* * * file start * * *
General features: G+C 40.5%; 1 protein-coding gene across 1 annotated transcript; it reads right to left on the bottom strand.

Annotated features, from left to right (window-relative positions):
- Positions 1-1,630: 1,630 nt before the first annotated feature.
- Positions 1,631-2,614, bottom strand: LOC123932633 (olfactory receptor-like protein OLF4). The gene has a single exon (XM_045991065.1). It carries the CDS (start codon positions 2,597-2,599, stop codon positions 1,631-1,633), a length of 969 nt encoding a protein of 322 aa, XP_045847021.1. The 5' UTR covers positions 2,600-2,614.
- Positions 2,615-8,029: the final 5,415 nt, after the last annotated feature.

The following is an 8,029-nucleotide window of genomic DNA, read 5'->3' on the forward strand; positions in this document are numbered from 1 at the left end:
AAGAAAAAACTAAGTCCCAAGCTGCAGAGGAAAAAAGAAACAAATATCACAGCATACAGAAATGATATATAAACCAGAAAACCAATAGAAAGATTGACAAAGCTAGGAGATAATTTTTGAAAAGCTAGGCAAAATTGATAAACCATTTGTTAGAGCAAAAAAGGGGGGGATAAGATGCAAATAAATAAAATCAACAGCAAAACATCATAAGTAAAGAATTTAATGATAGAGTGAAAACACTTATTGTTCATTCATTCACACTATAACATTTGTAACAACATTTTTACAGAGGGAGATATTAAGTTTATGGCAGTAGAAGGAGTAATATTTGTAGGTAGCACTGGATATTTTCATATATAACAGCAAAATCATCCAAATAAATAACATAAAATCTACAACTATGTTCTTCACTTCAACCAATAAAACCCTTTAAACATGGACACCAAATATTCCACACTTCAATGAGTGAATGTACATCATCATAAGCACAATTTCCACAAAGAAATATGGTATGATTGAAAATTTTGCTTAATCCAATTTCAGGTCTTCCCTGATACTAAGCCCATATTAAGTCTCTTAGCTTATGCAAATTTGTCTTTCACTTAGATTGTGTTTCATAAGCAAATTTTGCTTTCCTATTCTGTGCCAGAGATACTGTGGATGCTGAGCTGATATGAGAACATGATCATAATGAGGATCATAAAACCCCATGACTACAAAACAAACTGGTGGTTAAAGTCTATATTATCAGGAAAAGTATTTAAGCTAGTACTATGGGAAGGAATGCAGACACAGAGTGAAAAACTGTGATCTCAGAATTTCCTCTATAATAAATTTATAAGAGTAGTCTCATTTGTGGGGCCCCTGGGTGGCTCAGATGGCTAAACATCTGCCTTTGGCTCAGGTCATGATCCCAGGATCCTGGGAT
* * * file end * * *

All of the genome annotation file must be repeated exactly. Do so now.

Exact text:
General features: G+C 40.5%; 1 protein-coding gene across 1 annotated transcript; it reads right to left on the bottom strand.

Annotated features, from left to right (window-relative positions):
- Positions 1-1,630: 1,630 nt before the first annotated feature.
- Positions 1,631-2,614, bottom strand: LOC123932633 (olfactory receptor-like protein OLF4). The gene has a single exon (XM_045991065.1). It carries the CDS (start codon positions 2,597-2,599, stop codon positions 1,631-1,633), a length of 969 nt encoding a protein of 322 aa, XP_045847021.1. The 5' UTR covers positions 2,600-2,614.
- Positions 2,615-8,029: the final 5,415 nt, after the last annotated feature.

The following is an 8,029-nucleotide window of genomic DNA, read 5'->3' on the forward strand; positions in this document are numbered from 1 at the left end:
AAGAAAAAACTAAGTCCCAAGCTGCAGAGGAAAAAAGAAACAAATATCACAGCATACAGAAATGATATATAAACCAGAAAACCAATAGAAAGATTGACAAAGCTAGGAGATAATTTTTGAAAAGCTAGGCAAAATTGATAAACCATTTGTTAGAGCAAAAAAGGGGGGGATAAGATGCAAATAAATAAAATCAACAGCAAAACATCATAAGTAAAGAATTTAATGATAGAGTGAAAACACTTATTGTTCATTCATTCACACTATAACATTTGTAACAACATTTTTACAGAGGGAGATATTAAGTTTATGGCAGTAGAAGGAGTAATATTTGTAGGTAGCACTGGATATTTTCATATATAACAGCAAAATCATCCAAATAAATAACATAAAATCTACAACTATGTTCTTCACTTCAACCAATAAAACCCTTTAAACATGGACACCAAATATTCCACACTTCAATGAGTGAATGTACATCATCATAAGCACAATTTCCACAAAGAAATATGGTATGATTGAAAATTTTGCTTAATCCAATTTCAGGTCTTCCCTGATACTAAGCCCATATTAAGTCTCTTAGCTTATGCAAATTTGTCTTTCACTTAGATTGTGTTTCATAAGCAAATTTTGCTTTCCTATTCTGTGCCAGAGATACTGTGGATGCTGAGCTGATATGAGAACATGATCATAATGAGGATCATAAAACCCCATGACTACAAAACAAACTGGTGGTTAAAGTCTATATTATCAGGAAAAGTATTTAAGCTAGTACTATGGGAAGGAATGCAGACACAGAGTGAAAAACTGTGATCTCAGAATTTCCTCTATAATAAATTTATAAGAGTAGTCTCATTTGTGGGGCCCCTGGGTGGCTCAGATGGCTAAACATCTGCCTTTGGCTCAGGTCATGATCCCAGGATCCTGGGAT